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Bende Postal Codes & Zip Codes List

Location City/LGA States or Territories Type Postcode
Alayi Bende Abia facility 410010
Item Bende Abia facility 440021
Uzuakoli Bende Abia facility 441008
Bende Bende Abia facility 441011
Igbere Bende Abia facility 441012
Ozuitem Bende Abia facility 441013
Onuinyana Bende Abia rural 441113
Umuokoro Bende Abia rural 441113
Ukpom Bende Abia rural 441113
Agbamuzu Bende Abia rural 441113
Okputong Bende Abia rural 441113
Okporoenyi Bende Abia rural 441113
Obuohia Bende Abia rural 441113
Agbomiri Bende Abia rural 441113
Amaoba Bende Abia rural 441113
Amaogwu Bende Abia rural 441113
Etiti Bende Abia rural 441113
Ishimigu Bende Abia rural 441113
Isiegbu Bende Abia rural 441113
Ndi-Torty Bende Abia rural 441113
Ndiekeugo Bende Abia rural 441113
Ndiokorukwu Bende Abia rural 441113
Nditoli Bende Abia rural 441113
Ogo Ubi Bende Bende Abia rural 441113
Mbukwa Bende Abia rural 441114
Ndi-Iwo Bende Abia rural 441114
Ntalakwu Bende Abia rural 441114
Okpoedi Bende Abia rural 441114
Umuokpe Bende Abia rural 441114
Ibom Bende Abia rural 441114


Description of Bende City, Abia

Bende is a well-known Local Government Area in the state of Abia, Nigeria with headquarters located in the Bende Community. Bende Local Government Area of Abia state lies on the 70 30I of the Greenwich Meridian and has latitude 50 30I North of the EquatorTodayde up of thirteen communities, like; Alayi, Bende, Ezukwu, Igbere, Item, Itumbuzo, Nkpa, Ntalakwu, Ozuitem, Ugwueke, Umu-imenyi, Umuhu-Ezechi, and Uzuakoli.

The population of Bende local government according to the 2016 population census was 192,621. Bende L.G.A has agricultural climatic conditions that are typical of the tropics. Bende is bounded in the north by Cross River State, Ohaozara, and Afikpo, and in the South by Ohafia and Arochukwu, while in the East and West by Ikwuano L.G.A. and Umuahia L.G.A respectively. The peoples’ occupation is widely agriculture and it is a major rice-producing area in Abia state.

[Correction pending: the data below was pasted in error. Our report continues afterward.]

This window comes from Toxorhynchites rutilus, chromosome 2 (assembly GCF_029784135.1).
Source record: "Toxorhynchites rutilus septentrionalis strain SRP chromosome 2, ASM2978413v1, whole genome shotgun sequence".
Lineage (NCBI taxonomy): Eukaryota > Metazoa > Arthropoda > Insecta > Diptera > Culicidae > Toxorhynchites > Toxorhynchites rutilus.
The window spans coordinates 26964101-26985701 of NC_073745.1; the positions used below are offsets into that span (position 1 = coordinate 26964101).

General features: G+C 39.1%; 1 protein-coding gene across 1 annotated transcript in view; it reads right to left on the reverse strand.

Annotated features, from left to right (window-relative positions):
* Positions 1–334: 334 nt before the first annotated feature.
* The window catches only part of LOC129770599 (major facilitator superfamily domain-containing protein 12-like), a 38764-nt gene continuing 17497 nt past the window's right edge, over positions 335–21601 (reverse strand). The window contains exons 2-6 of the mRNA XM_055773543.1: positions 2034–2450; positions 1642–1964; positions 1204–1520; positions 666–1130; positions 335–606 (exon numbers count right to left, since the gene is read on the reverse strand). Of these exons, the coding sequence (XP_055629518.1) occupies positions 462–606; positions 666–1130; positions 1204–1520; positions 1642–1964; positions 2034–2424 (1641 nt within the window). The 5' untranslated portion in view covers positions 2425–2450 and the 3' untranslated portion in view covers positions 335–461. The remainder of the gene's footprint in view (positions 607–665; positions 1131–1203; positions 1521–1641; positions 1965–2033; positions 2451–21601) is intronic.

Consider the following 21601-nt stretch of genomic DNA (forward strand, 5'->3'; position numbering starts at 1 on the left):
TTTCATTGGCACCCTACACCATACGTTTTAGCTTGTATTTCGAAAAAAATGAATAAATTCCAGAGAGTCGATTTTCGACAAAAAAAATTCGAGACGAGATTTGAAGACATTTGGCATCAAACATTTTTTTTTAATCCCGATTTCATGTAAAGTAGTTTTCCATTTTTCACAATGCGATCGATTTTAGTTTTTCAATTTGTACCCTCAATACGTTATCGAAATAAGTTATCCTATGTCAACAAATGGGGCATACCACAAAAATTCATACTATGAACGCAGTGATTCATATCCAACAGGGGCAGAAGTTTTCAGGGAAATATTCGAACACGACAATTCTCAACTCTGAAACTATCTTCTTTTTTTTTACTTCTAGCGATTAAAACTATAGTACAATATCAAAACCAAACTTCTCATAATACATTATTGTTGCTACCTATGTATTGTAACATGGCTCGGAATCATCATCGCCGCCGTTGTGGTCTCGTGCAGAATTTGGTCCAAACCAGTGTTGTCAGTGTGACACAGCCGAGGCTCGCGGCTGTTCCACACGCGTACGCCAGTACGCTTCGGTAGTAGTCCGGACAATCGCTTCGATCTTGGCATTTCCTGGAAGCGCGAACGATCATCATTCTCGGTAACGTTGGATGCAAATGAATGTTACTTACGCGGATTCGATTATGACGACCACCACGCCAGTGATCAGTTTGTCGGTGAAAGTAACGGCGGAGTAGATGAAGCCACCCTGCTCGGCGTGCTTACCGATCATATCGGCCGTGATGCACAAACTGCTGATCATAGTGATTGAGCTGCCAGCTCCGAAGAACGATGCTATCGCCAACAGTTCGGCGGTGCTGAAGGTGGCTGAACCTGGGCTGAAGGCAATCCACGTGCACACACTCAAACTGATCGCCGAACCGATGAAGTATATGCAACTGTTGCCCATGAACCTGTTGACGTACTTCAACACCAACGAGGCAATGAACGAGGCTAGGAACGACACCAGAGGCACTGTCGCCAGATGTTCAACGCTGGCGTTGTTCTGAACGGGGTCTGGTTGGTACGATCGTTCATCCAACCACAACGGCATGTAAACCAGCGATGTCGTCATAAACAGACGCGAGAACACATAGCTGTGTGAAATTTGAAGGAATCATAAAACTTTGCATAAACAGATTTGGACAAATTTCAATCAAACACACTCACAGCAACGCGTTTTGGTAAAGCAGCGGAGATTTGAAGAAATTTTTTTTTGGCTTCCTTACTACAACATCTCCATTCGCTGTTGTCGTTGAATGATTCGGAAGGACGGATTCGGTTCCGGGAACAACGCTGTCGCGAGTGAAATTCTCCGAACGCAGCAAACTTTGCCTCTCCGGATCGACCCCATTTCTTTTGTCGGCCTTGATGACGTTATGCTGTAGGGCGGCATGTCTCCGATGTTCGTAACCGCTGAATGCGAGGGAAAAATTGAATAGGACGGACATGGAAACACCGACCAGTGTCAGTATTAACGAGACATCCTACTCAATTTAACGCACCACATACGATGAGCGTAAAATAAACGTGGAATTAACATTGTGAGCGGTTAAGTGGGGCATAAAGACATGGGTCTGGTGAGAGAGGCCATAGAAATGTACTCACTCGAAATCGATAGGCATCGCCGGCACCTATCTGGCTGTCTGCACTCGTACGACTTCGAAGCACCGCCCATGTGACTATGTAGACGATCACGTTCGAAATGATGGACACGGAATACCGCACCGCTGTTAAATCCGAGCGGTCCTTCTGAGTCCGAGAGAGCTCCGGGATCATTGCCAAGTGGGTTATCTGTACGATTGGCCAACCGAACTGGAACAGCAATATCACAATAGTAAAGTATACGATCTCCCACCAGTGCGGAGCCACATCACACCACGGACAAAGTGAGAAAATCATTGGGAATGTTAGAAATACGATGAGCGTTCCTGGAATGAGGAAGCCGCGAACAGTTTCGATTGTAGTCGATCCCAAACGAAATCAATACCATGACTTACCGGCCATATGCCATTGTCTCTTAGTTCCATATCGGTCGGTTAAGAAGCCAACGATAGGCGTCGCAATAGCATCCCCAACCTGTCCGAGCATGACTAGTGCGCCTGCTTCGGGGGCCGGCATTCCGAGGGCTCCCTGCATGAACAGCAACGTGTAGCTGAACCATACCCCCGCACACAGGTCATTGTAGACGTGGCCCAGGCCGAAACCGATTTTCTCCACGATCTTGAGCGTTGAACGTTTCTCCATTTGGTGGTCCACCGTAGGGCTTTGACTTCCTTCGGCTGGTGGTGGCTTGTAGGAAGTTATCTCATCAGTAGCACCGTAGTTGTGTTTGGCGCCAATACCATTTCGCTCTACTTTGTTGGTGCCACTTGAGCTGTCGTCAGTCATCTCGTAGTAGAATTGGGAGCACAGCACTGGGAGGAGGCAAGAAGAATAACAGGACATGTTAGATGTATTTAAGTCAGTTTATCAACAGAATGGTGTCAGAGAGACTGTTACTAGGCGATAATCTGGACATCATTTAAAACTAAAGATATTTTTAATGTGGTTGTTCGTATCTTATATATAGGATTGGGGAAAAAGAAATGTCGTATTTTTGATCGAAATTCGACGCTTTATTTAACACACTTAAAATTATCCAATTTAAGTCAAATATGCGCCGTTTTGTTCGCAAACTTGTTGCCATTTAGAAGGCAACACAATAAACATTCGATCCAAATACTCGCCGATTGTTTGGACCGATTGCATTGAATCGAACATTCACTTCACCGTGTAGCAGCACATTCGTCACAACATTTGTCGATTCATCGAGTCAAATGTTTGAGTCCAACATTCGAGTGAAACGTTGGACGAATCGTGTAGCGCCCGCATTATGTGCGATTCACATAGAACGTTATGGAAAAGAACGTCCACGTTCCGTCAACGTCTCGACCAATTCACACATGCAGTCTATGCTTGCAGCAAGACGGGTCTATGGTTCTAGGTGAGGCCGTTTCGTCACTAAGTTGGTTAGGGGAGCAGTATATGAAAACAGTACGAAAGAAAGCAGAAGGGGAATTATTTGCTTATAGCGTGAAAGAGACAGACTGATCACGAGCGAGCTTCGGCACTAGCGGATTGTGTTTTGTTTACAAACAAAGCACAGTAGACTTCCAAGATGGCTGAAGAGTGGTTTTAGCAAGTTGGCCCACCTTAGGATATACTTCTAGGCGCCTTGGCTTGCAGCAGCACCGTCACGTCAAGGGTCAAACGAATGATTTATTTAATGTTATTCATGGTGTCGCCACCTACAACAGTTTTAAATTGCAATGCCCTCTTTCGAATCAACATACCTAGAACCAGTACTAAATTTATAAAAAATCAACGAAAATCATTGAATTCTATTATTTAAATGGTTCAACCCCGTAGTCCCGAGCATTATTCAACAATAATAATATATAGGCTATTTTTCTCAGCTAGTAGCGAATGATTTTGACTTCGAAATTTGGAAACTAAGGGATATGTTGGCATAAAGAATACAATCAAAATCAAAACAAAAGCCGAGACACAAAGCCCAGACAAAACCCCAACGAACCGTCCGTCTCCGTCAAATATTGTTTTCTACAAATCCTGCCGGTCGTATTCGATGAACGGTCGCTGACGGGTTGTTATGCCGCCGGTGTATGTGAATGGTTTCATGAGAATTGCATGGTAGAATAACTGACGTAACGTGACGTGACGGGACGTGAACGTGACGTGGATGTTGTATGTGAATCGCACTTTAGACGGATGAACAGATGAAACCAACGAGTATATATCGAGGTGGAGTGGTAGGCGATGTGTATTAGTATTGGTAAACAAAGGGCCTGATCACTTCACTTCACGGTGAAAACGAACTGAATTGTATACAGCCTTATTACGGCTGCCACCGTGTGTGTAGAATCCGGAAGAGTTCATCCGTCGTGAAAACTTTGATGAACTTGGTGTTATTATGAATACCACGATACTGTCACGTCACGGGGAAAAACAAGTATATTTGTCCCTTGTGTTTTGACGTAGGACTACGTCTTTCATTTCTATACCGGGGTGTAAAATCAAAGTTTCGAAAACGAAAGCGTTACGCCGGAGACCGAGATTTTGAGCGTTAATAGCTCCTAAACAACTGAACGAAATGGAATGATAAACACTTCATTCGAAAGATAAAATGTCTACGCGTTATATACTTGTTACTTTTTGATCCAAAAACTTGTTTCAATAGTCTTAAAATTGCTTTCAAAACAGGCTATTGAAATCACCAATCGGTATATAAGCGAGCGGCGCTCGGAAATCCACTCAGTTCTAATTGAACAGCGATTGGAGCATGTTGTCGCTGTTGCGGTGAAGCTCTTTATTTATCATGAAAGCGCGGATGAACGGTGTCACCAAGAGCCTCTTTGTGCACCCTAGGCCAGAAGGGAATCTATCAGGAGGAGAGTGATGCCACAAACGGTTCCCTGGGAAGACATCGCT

History of Benede

This present-day Bende L.G.A was in time past called Old Bende which had its administrative and geo-political area stretched At that time, from Arochukwu to Umuahia and also include towns such as Nkporo, Abam, Umuhu, Ututu, Ihechiowa, Ohafia, Abiriba, Bende, Igbere, Item, Alayi, Ozu-item, Isiukwu-to, Uzuakoli, Nkpa, Umuahia, and Ikwuano with a population of about 3 million people. The citizens from the Old Bende LGA area are referred to as the "Bende People". The name Bende is in honor of a town called "Bende" which was the seat of Local Government under the Old Bende LGA era of governance. Till today, the Bende town is still the administrative seat of Bende to this present day in Abia state local government areas structure.

Economy of Benede

Bende is predominantly a local trader and farmer. Bende is blessed with so many natural resources like Phosphate, Laterite, Salt, Gold, Gravel, and Lime Stone. It is also known as one of the three agricultural backbones of Abia state. The people cultivate coco yam, yam, and cassava, and harvest Large Palm oil plantations for commercial and personal consumption which was formerly the heavy earner for the people in the local government before the Oil boom and has now been neglected.